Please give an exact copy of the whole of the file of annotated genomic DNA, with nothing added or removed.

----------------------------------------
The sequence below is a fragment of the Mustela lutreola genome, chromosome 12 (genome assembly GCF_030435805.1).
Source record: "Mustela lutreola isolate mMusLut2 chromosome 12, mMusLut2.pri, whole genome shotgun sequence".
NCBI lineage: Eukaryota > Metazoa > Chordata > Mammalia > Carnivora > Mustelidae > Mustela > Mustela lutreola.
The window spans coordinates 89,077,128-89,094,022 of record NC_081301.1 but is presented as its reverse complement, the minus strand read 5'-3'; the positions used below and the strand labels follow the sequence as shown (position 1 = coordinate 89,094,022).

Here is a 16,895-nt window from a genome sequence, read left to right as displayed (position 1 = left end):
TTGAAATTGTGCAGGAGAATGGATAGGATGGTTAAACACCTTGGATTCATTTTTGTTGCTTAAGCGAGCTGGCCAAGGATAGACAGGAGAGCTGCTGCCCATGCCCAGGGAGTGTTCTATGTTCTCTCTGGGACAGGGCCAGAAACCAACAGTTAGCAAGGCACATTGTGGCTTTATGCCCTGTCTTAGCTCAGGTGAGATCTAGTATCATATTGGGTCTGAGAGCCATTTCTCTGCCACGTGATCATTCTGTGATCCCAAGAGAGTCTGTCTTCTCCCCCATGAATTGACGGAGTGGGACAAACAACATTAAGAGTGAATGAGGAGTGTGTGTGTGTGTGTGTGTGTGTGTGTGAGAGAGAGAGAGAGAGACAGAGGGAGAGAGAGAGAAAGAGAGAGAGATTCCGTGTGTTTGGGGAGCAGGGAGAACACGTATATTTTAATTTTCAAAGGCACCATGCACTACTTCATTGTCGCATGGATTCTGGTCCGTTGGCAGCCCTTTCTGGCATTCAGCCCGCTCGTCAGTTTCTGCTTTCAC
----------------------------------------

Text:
The sequence below is a fragment of the Mustela lutreola genome, chromosome 12 (genome assembly GCF_030435805.1).
Source record: "Mustela lutreola isolate mMusLut2 chromosome 12, mMusLut2.pri, whole genome shotgun sequence".
NCBI lineage: Eukaryota > Metazoa > Chordata > Mammalia > Carnivora > Mustelidae > Mustela > Mustela lutreola.
The window spans coordinates 89,077,128-89,094,022 of record NC_081301.1 but is presented as its reverse complement, the minus strand read 5'-3'; the positions used below and the strand labels follow the sequence as shown (position 1 = coordinate 89,094,022).

Here is a 16,895-nt window from a genome sequence, read left to right as displayed (position 1 = left end):
TTGAAATTGTGCAGGAGAATGGATAGGATGGTTAAACACCTTGGATTCATTTTTGTTGCTTAAGCGAGCTGGCCAAGGATAGACAGGAGAGCTGCTGCCCATGCCCAGGGAGTGTTCTATGTTCTCTCTGGGACAGGGCCAGAAACCAACAGTTAGCAAGGCACATTGTGGCTTTATGCCCTGTCTTAGCTCAGGTGAGATCTAGTATCATATTGGGTCTGAGAGCCATTTCTCTGCCACGTGATCATTCTGTGATCCCAAGAGAGTCTGTCTTCTCCCCCATGAATTGACGGAGTGGGACAAACAACATTAAGAGTGAATGAGGAGTGTGTGTGTGTGTGTGTGTGTGTGTGTGAGAGAGAGAGAGAGAGACAGAGGGAGAGAGAGAGAAAGAGAGAGAGATTCCGTGTGTTTGGGGAGCAGGGAGAACACGTATATTTTAATTTTCAAAGGCACCATGCACTACTTCATTGTCGCATGGATTCTGGTCCGTTGGCAGCCCTTTCTGGCATTCAGCCCGCTCGTCAGTTTCTGCTTTCAC